A new study from Israel’s Ariel University shows that nanotechnology-powered photodynamic therapy (PDT) is effective in fighting breast cancer.
Breast cancer is the most prevalent cancer diagnosis among women worldwide. According to a World Health Organization report, in 2020 at least 2.3 million women were diagnosed with breast cancer globally. At least 685,000 breast cancer-related deaths were recorded worldwide the same year.
Although PDT is already being used by medical professionals to treat cancer, its application is currently limited. The light used in the therapy has a short range and only targets areas close to the surface of the skin and small tumors.
The Ariel University researchers managed to overcome that obstacle by integrating nanotechnology into the treatment process.
They created a drug that can be stimulated by infrared light, which can penetrate deeper than regular light, and minimized the distance between the drug and the harmonic nanoparticle.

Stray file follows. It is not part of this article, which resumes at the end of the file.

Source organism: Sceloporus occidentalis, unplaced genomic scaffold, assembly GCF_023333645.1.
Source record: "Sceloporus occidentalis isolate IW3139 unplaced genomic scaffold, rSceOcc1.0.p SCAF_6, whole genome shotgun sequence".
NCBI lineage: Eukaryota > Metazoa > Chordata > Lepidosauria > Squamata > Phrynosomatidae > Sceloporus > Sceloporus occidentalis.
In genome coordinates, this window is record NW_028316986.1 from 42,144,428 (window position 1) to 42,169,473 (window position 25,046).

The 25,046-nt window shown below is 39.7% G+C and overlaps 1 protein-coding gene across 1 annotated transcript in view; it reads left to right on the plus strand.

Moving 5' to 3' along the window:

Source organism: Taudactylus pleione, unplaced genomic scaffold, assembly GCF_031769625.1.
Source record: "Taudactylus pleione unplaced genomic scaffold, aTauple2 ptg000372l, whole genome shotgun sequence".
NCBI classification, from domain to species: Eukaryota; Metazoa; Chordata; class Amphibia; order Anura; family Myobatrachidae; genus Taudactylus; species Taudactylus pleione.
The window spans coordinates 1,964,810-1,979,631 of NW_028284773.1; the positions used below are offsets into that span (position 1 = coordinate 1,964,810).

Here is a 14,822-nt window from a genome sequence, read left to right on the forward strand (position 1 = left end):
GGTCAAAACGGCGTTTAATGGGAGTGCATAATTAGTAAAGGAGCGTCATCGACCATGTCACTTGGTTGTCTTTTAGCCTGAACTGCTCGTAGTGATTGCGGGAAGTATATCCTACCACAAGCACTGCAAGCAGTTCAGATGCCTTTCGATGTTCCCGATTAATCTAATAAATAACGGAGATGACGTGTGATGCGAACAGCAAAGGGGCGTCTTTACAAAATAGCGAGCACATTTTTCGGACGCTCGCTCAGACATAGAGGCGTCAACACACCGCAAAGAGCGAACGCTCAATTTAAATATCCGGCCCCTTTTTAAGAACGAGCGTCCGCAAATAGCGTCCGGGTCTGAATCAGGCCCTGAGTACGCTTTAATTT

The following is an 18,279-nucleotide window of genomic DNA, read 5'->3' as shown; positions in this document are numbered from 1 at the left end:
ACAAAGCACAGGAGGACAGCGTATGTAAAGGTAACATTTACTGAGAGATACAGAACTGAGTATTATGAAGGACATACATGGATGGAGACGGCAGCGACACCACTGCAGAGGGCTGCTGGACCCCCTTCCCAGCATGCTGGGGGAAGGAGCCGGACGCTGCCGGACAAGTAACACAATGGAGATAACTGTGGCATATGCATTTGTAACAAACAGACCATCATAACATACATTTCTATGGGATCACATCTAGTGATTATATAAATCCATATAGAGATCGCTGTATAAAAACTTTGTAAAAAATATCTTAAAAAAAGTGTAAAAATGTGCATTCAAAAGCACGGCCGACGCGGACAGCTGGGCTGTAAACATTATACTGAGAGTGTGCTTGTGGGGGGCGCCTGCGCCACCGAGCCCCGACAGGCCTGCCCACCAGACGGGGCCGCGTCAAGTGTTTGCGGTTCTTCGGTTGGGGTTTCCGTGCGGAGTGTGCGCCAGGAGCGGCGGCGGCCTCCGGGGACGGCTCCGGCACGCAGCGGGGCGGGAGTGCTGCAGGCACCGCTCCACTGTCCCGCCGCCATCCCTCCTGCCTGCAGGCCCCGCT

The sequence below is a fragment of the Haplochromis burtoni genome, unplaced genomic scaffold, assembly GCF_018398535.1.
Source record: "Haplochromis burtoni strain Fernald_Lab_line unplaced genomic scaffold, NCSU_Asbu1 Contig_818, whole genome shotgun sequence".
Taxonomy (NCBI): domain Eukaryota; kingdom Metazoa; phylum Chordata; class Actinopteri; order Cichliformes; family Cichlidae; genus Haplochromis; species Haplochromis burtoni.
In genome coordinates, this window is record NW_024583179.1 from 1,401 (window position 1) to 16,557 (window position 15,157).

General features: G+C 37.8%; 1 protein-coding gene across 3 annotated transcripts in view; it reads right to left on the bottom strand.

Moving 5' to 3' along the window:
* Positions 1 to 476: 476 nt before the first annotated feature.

The researchers said the new method will enable future PDT treatments to reach tissues that weren’t previously accessible, vastly improving the method’s potential. PDT, unlike other common methods to treat cancer, has relatively few side effects.
The study was led by PhD student Ayan Barbora from the research team of senior lecturer Refael Minnes from the Department of Physics at Ariel University’s Faculty of Natural Sciences.
“The ability to harness the depth-penetrating power of infrared light, combined with the precision offered by nanotechnology, means we are now able to target and treat tumor sites that were previously out of reach. This innovation not only signifies a revolutionary leap in the realm of cancer therapy but also brings a beacon of hope for countless patients and their families,” Dr. Minnes told ISRAEL21c.
The study was recently published in the Spectrochimica Acta Part A journal.
“Our findings enable rapid clinical adaptation of the latest advanced light delivery systems to develop optimized NIR pulsed laser photodynamic therapy from classical visible light reactive photosensitizers,” the authors conclude.